Jo Moir at Stuff reports:
Joshua Moe has been told he has to play in the under-13s this season because – at 71 kilograms – he is too heavy to play in his own age group. But Joshua fears he will get hurt playing with boys who are older than him.
It’s great Joshua wants to play rugby, and I can understand his fear of getting hurt playing with older kids. However there is also a risk of kids his own age getting hurt when there is such a size and weight disparity.
The average weight for a 10 year old boy appears to be 32 kgs, so at 71 kgs Joshua is double their weight. The chance of them being damaged is significantly higher I would say than Joshua being damaged by 13 year olds who will still be smaller than him.
Last year Joshua received special permission to play in the Northern United under-11s team – a grade lower than the rules allowed for someone of his weight.
But at last week’s weigh-in for the new season, the club told him he had to move up to the under-13s. His mother, Vanessa Moe, queried the ruling, but was told he could either play in the under-13s or not at all.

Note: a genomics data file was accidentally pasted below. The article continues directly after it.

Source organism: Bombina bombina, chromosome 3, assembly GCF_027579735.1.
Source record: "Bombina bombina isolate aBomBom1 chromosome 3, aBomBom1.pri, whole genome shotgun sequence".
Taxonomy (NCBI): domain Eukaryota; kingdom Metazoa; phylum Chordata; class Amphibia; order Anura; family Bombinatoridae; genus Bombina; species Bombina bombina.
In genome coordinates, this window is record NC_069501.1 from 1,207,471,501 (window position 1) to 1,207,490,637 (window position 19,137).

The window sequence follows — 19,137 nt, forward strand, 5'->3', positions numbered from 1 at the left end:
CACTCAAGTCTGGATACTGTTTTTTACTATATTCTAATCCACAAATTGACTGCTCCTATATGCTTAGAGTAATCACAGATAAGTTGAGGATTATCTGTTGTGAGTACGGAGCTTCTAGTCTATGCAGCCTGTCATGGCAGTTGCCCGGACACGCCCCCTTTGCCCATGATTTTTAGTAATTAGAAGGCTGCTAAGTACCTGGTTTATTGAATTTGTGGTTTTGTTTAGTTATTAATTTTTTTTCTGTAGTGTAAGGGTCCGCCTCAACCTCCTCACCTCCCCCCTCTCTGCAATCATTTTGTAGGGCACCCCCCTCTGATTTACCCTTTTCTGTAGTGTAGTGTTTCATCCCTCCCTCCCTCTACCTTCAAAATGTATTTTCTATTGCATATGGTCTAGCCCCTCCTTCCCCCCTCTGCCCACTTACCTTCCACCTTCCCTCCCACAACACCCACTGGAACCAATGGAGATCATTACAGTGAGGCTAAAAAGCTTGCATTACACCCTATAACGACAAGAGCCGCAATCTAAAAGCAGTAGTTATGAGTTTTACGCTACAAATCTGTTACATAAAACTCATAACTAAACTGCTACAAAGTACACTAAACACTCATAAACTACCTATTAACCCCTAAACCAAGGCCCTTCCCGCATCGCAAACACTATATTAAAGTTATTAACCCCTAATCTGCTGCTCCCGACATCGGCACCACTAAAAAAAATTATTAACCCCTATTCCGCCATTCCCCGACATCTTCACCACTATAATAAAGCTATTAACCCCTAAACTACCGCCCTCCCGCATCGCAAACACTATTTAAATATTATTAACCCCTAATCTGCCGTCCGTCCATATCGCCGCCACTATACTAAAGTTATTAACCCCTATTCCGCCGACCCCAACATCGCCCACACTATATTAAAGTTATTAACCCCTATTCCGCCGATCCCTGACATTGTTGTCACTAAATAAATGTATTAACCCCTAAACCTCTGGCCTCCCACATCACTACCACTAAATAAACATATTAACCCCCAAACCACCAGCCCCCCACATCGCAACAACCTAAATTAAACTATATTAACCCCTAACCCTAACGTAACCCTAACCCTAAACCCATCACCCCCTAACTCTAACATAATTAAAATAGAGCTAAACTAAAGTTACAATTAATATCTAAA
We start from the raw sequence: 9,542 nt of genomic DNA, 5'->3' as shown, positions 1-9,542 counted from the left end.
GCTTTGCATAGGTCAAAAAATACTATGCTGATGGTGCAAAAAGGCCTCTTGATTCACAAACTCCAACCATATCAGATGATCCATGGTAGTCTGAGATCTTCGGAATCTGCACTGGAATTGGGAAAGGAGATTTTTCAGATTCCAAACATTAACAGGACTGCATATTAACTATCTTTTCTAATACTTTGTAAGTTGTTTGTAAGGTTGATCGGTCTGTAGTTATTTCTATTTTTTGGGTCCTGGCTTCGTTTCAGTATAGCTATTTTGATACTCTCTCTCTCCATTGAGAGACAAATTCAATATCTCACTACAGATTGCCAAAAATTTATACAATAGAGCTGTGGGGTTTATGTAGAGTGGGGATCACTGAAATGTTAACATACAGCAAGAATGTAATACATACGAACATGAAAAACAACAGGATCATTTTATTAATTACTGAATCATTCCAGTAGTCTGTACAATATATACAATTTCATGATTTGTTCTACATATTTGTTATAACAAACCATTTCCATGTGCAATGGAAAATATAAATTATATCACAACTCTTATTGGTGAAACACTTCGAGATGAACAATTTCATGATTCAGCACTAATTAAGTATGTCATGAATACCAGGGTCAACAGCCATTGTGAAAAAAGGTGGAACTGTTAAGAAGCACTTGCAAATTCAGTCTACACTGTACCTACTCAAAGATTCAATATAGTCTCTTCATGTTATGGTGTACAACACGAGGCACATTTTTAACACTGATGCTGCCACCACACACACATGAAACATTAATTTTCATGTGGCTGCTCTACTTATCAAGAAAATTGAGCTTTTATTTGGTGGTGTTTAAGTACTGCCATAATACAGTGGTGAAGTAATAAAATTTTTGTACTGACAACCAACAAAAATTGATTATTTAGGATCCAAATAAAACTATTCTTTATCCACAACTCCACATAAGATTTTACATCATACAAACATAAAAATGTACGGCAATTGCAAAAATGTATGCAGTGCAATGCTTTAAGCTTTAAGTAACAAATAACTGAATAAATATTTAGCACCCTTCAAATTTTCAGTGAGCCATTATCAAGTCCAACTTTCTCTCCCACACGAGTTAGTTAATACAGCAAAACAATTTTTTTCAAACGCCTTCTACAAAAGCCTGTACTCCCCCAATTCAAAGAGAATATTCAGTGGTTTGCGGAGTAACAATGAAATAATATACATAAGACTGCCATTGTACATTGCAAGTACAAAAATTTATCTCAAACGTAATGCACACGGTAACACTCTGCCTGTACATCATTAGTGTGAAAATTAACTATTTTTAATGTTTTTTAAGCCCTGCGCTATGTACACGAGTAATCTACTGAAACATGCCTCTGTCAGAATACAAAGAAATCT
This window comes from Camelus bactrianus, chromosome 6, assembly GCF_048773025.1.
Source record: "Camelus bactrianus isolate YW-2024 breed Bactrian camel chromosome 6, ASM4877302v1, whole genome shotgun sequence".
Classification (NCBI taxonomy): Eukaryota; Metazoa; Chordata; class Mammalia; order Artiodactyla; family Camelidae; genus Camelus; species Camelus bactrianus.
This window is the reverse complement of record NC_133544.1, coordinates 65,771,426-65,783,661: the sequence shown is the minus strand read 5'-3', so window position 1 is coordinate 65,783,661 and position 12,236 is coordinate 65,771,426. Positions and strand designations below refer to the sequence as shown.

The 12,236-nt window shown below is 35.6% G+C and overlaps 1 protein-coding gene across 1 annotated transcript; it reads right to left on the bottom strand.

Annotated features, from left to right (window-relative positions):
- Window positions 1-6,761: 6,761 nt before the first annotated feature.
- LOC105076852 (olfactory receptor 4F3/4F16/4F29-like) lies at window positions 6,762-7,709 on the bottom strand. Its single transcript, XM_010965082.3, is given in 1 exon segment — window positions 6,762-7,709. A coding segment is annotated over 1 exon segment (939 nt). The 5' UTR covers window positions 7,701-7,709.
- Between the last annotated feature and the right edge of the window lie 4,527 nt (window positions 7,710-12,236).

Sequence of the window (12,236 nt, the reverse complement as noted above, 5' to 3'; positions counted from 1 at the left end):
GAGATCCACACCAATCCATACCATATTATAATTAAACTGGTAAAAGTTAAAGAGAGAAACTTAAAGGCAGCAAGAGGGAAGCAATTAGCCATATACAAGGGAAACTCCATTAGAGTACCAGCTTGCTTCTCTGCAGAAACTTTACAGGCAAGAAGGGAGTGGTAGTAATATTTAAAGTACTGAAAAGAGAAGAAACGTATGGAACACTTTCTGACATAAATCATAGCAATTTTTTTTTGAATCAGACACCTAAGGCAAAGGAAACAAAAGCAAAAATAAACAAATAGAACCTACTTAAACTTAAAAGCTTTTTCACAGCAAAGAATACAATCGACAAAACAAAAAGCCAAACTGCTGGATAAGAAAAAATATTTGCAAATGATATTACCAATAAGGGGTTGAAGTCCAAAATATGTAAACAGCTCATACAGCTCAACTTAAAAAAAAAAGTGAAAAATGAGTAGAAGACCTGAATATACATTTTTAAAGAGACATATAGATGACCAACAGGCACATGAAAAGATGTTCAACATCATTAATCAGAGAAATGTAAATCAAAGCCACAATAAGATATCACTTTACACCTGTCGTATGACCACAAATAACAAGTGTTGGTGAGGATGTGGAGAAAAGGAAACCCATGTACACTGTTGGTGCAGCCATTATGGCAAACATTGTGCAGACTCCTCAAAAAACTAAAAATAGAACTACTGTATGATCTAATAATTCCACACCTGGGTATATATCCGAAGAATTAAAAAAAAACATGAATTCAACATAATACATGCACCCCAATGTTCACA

She has now complained to the club, as well as to the New Zealand Rugby Union and the Human Rights Commission.
Oh Good God, this has nothing to do with the Human Rights Commission. Having weight restrictions for sports is hardly new. Boxing has it also.
“This has gone beyond rugby itself, and is now about a club making my son feel like crap and not wanting to play at all,” she said.
Joshua is looking to turn his back on rugby and plans to do swimming this year and have a go at rugby league next year.
“I want the rugby people to apologise and make the rules so it’s about age, not my size,” he said. “My friends all treat me the same, but the rugby club made me feel sad and fat.”
It’s awful Joshua feels like crap, and it is possible that the club officials handled it very badly. And some flexibility could well be desirable.
However at the end of the day a rule based on size/weight is not discriminatory – it is sensible and quite standard in many contact sports.Tags: discrimination, rugby